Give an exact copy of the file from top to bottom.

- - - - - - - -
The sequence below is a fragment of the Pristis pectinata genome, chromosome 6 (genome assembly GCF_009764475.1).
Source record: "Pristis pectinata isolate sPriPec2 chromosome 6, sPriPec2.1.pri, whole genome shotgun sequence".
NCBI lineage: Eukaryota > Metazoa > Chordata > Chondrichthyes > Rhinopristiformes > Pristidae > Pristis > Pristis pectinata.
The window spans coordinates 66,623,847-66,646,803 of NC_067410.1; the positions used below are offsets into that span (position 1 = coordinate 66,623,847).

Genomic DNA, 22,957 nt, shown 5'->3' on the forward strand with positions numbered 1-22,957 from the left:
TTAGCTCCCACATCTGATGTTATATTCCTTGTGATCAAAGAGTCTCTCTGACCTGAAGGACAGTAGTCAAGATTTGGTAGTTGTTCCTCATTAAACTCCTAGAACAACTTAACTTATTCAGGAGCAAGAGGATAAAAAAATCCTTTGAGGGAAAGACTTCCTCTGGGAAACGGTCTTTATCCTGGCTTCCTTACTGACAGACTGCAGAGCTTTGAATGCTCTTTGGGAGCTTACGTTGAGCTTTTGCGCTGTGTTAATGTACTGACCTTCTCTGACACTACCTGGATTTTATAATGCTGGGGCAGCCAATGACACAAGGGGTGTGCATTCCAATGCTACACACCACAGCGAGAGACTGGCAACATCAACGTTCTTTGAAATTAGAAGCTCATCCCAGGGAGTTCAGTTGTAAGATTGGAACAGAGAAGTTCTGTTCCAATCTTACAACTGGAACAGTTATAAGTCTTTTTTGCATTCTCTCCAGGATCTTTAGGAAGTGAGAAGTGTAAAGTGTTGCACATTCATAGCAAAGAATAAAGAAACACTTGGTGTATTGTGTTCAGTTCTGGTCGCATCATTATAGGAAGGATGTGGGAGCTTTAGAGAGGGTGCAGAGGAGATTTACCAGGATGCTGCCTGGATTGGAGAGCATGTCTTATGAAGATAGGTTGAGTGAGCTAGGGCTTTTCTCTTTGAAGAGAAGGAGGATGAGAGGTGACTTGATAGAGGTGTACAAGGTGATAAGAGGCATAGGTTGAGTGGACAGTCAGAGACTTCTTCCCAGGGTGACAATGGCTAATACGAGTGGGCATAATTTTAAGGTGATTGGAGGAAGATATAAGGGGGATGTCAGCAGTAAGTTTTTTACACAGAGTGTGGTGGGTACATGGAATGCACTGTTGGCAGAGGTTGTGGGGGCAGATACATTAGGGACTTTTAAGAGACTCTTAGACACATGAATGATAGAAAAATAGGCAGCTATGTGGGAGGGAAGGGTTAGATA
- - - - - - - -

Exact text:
The sequence below is a fragment of the Pristis pectinata genome, chromosome 6 (genome assembly GCF_009764475.1).
Source record: "Pristis pectinata isolate sPriPec2 chromosome 6, sPriPec2.1.pri, whole genome shotgun sequence".
NCBI lineage: Eukaryota > Metazoa > Chordata > Chondrichthyes > Rhinopristiformes > Pristidae > Pristis > Pristis pectinata.
The window spans coordinates 66,623,847-66,646,803 of NC_067410.1; the positions used below are offsets into that span (position 1 = coordinate 66,623,847).

Genomic DNA, 22,957 nt, shown 5'->3' on the forward strand with positions numbered 1-22,957 from the left:
TTAGCTCCCACATCTGATGTTATATTCCTTGTGATCAAAGAGTCTCTCTGACCTGAAGGACAGTAGTCAAGATTTGGTAGTTGTTCCTCATTAAACTCCTAGAACAACTTAACTTATTCAGGAGCAAGAGGATAAAAAAATCCTTTGAGGGAAAGACTTCCTCTGGGAAACGGTCTTTATCCTGGCTTCCTTACTGACAGACTGCAGAGCTTTGAATGCTCTTTGGGAGCTTACGTTGAGCTTTTGCGCTGTGTTAATGTACTGACCTTCTCTGACACTACCTGGATTTTATAATGCTGGGGCAGCCAATGACACAAGGGGTGTGCATTCCAATGCTACACACCACAGCGAGAGACTGGCAACATCAACGTTCTTTGAAATTAGAAGCTCATCCCAGGGAGTTCAGTTGTAAGATTGGAACAGAGAAGTTCTGTTCCAATCTTACAACTGGAACAGTTATAAGTCTTTTTTGCATTCTCTCCAGGATCTTTAGGAAGTGAGAAGTGTAAAGTGTTGCACATTCATAGCAAAGAATAAAGAAACACTTGGTGTATTGTGTTCAGTTCTGGTCGCATCATTATAGGAAGGATGTGGGAGCTTTAGAGAGGGTGCAGAGGAGATTTACCAGGATGCTGCCTGGATTGGAGAGCATGTCTTATGAAGATAGGTTGAGTGAGCTAGGGCTTTTCTCTTTGAAGAGAAGGAGGATGAGAGGTGACTTGATAGAGGTGTACAAGGTGATAAGAGGCATAGGTTGAGTGGACAGTCAGAGACTTCTTCCCAGGGTGACAATGGCTAATACGAGTGGGCATAATTTTAAGGTGATTGGAGGAAGATATAAGGGGGATGTCAGCAGTAAGTTTTTTACACAGAGTGTGGTGGGTACATGGAATGCACTGTTGGCAGAGGTTGTGGGGGCAGATACATTAGGGACTTTTAAGAGACTCTTAGACACATGAATGATAGAAAAATAGGCAGCTATGTGGGAGGGAAGGGTTAGATA